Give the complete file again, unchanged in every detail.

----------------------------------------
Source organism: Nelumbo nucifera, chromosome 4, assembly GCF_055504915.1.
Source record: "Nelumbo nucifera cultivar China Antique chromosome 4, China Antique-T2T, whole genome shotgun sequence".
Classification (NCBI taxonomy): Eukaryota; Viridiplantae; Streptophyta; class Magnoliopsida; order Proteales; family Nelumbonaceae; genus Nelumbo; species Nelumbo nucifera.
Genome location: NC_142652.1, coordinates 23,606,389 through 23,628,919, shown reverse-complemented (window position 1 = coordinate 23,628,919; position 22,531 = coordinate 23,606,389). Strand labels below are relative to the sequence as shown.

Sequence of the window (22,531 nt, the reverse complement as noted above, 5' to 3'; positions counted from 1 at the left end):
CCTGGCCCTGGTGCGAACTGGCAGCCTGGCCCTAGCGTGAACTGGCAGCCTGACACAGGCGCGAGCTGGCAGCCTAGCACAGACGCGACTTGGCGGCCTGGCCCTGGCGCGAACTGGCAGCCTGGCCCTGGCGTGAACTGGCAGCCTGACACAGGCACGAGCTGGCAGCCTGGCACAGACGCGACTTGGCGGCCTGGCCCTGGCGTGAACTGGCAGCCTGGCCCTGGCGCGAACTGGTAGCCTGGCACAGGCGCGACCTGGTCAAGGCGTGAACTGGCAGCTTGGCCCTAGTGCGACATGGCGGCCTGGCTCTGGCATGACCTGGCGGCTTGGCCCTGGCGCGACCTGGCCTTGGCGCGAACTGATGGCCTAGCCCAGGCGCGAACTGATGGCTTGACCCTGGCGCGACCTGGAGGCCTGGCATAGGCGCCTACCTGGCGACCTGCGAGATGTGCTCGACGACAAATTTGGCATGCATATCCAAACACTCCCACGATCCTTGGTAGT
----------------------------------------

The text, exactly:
Source organism: Nelumbo nucifera, chromosome 4, assembly GCF_055504915.1.
Source record: "Nelumbo nucifera cultivar China Antique chromosome 4, China Antique-T2T, whole genome shotgun sequence".
Classification (NCBI taxonomy): Eukaryota; Viridiplantae; Streptophyta; class Magnoliopsida; order Proteales; family Nelumbonaceae; genus Nelumbo; species Nelumbo nucifera.
Genome location: NC_142652.1, coordinates 23,606,389 through 23,628,919, shown reverse-complemented (window position 1 = coordinate 23,628,919; position 22,531 = coordinate 23,606,389). Strand labels below are relative to the sequence as shown.

Sequence of the window (22,531 nt, the reverse complement as noted above, 5' to 3'; positions counted from 1 at the left end):
CCTGGCCCTGGTGCGAACTGGCAGCCTGGCCCTAGCGTGAACTGGCAGCCTGACACAGGCGCGAGCTGGCAGCCTAGCACAGACGCGACTTGGCGGCCTGGCCCTGGCGCGAACTGGCAGCCTGGCCCTGGCGTGAACTGGCAGCCTGACACAGGCACGAGCTGGCAGCCTGGCACAGACGCGACTTGGCGGCCTGGCCCTGGCGTGAACTGGCAGCCTGGCCCTGGCGCGAACTGGTAGCCTGGCACAGGCGCGACCTGGTCAAGGCGTGAACTGGCAGCTTGGCCCTAGTGCGACATGGCGGCCTGGCTCTGGCATGACCTGGCGGCTTGGCCCTGGCGCGACCTGGCCTTGGCGCGAACTGATGGCCTAGCCCAGGCGCGAACTGATGGCTTGACCCTGGCGCGACCTGGAGGCCTGGCATAGGCGCCTACCTGGCGACCTGCGAGATGTGCTCGACGACAAATTTGGCATGCATATCCAAACACTCCCACGATCCTTGGTAGT